Is It OK to Run and Workout When You Are Sick?

Written by Nuno Costa

As coaches we get asked this question all the time – is it ok to workout when you are sick? The answer is not that simple…It usually depends on what your symptoms are. Anytime I go into the doctor with some sort of illness, that’s usually my first question – when can I get back to working out?

It’s in Your Head

From what I have read online, and by asking as many experts as possible – the common answer I get is: If your symptoms are above the neck then you are fine to exercise at moderate intensity. This means dialing back the intensity on your run and CrossFit workouts. You will not lose a lot of fitness by doing so and it may help you get better more quickly.

You Got Hit by a Bus

If you have severe flu/cold-like symptoms where you ache everywhere and have a hard time moving or doing anything at all – your best bet is going to be to rest until you feel better. If you’ve got a fever, make sure your body temperature returns to normal before working out again. No need in coming in and raising your body temperature even more.

Running with the Runs

What about stomach issues? I’ve had run workouts that I tried to push through with stomach issues and that was highly unpleasant – let it pass, no need in having an accident in the middle of your run/workout…

Sample Sickness – Sinus Infection

I will give you a couple of examples of recent illnesses – this past week I came down with a sinus infection and it hit me super hard. My head felt like it was going to explode from the inside out. My body felt fine, I didn’t have aches, pains, had a minor cough but the head congestion alone made me feel like I couldn’t do anything. I promptly went to the doctor and started some antibiotics – and of course I asked him when I could get back to training – to which he replied, “If you feel up to it the day after.” I ended up waiting two days, and by the 3rd day, I finally felt like my head had cleared enough to be able to move. As I did so, I made sure to lower my intensity on the workout and not to over do it. My goal is always to be healthy first and I need to make sure my actions are in alignment with my goals.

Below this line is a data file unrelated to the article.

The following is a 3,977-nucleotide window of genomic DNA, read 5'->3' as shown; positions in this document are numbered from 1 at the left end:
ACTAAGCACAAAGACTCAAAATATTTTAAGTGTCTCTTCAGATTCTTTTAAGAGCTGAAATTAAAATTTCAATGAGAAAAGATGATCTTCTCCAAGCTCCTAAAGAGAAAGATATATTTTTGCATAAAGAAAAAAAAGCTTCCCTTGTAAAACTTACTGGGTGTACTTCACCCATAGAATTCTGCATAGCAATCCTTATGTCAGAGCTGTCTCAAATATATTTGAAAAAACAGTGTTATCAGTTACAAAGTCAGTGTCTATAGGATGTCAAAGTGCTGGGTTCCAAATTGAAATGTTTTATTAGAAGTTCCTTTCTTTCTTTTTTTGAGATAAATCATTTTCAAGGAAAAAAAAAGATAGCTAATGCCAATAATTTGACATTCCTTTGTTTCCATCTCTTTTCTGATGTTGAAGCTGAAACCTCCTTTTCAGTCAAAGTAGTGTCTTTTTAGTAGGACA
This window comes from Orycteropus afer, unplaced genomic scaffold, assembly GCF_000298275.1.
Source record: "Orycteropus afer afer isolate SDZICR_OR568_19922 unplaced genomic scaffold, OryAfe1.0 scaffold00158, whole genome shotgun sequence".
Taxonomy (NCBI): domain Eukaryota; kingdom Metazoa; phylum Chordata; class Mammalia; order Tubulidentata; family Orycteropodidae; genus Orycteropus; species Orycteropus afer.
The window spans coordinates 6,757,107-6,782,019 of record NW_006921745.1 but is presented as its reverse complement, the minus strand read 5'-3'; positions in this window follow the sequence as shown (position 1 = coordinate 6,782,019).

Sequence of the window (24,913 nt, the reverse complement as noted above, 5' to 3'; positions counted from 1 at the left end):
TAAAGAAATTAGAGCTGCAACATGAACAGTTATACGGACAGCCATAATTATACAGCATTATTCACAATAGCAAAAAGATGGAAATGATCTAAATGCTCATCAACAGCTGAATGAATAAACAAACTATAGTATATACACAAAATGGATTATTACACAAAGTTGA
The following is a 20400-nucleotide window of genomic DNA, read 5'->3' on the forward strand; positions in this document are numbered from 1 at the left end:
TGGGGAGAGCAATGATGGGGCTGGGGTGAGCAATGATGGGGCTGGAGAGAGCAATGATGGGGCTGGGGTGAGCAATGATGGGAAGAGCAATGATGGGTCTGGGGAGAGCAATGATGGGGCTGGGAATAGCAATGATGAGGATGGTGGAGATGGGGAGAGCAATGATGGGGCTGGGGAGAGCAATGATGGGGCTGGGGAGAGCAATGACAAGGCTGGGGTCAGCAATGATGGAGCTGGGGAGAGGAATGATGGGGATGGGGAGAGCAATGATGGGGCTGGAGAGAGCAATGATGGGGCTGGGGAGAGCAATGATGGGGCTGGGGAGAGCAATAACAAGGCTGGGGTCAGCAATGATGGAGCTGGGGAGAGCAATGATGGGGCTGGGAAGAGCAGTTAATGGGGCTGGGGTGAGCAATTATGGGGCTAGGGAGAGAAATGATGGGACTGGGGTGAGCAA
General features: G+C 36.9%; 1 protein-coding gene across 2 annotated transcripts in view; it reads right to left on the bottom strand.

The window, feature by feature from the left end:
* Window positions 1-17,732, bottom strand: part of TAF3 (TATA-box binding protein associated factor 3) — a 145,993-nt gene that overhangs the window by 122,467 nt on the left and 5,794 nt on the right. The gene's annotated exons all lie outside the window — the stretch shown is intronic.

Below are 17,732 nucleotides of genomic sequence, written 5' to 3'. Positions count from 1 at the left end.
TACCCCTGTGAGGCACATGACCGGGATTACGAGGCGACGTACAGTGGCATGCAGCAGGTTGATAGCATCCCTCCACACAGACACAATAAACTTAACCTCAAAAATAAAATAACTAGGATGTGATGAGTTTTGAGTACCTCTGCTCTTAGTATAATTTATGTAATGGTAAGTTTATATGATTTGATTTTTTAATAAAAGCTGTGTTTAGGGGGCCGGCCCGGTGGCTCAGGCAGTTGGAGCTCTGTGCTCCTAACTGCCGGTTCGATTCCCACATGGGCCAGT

Sample Sickness – Strep Throat

Another example I can give – I have had strep throat the past couple of years and I managed it better the most recent bout. A couple of years ago, I didn’t quite realize what I had come down with, was coaching a seminar and we did a lunchtime workout that floored me. Needless to say, that was not a smart decision and I paid for it. The most recent case of strep, I caught it early enough and decided to give my body complete rest for a few days – it took me a good 5 days or so before I was able to do anything. My body did not want to move, it ached and I didn’t think working out was going to make it any better, if anything it was going to make it worse.

Mounting Your Comeback

Make sure you aren’t contagious before you go back to the gym. Usually I will wait until I have been on antibiotics for 24-48 hours to make sure I am not going to affect others. Let people know you are under the weather so they don’t hug you or shake your hands – do what you can to prevent it from getting passed on. Make sure you wash your hands as much as possible, use hand sanitizer more than usual if you are a little under the weather and make sure you wipe off all your equipment thoroughly.

Ease back into your training. It could take a few days to even a few weeks before you start feeling 100% again. Adjust not only your intensity during this time, but take into account your depleted energy when attacking strength workouts as well. You probably won’t be able to follow the prescribed percentages right off. And even if you can, you probably shouldn’t.